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PRESIDENT LOWELL SCORES PROPOSED CHILD LABOR LAW

NO WRITER ATTRIBUTED

Scoring the destruction of parental authority which would ensue if the Child Labor Amendment were to be enacted into the Constitution, President-emeritus Lowell once again emerged from his retirement yesterday to strike at forces he considers detrimental to the country and the world.

The former President, addressing a packed auditorium in the State House, declared that there was nearly as much danger in the proposed amendment as exists in Prohibition and reconstruction legislation after the Civil War, "the two outstanding blunders of the American nation in the course of its history."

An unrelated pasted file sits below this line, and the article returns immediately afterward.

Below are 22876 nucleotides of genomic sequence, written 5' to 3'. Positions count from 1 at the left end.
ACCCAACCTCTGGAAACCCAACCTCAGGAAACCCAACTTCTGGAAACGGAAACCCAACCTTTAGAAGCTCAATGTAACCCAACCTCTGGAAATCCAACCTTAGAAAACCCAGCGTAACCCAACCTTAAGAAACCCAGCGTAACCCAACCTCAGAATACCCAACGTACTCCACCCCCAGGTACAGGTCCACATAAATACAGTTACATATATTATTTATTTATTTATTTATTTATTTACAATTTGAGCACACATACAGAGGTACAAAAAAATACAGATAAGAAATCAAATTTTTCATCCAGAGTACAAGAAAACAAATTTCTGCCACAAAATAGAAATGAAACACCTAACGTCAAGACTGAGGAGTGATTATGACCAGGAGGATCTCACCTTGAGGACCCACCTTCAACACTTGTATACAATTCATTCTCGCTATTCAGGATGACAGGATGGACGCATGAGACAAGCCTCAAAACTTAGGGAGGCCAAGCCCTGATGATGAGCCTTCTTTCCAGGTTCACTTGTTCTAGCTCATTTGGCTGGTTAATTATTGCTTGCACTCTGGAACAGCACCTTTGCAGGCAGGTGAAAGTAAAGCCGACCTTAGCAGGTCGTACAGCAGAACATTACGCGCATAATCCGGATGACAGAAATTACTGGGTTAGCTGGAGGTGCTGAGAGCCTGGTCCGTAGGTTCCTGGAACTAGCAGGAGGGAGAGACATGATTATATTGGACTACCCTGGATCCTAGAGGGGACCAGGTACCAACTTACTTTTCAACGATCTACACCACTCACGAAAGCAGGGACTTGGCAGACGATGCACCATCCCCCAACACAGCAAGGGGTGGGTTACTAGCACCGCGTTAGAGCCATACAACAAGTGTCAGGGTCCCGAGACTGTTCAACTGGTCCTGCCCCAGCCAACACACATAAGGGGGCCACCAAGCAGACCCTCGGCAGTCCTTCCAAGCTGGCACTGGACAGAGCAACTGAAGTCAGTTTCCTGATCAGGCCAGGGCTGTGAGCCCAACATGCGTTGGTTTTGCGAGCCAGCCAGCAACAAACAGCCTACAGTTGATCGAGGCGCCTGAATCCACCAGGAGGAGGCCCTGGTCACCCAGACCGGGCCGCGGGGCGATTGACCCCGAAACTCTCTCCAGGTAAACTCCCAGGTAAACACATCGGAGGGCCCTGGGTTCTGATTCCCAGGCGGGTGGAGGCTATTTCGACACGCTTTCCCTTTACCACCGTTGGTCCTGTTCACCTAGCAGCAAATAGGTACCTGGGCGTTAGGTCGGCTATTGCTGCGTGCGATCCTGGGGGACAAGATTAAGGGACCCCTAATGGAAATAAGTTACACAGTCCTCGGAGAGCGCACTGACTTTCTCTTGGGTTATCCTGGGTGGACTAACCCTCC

Pointing out the Massachusetts Legislature's rejection of the bill extending the school age-limit to 16 as an example of what might happen, he said, "Were the Child Labor Amendment on the books, it would be possible for Congress to override the action of the State Legislature."

He also mentioned Elihu Root, who celebrated his ninetieth birthday yesterday, Dr. Nicholas Murray Butler, Alfred E. Smith, and William D. Guthrie as opposed to the legislation.

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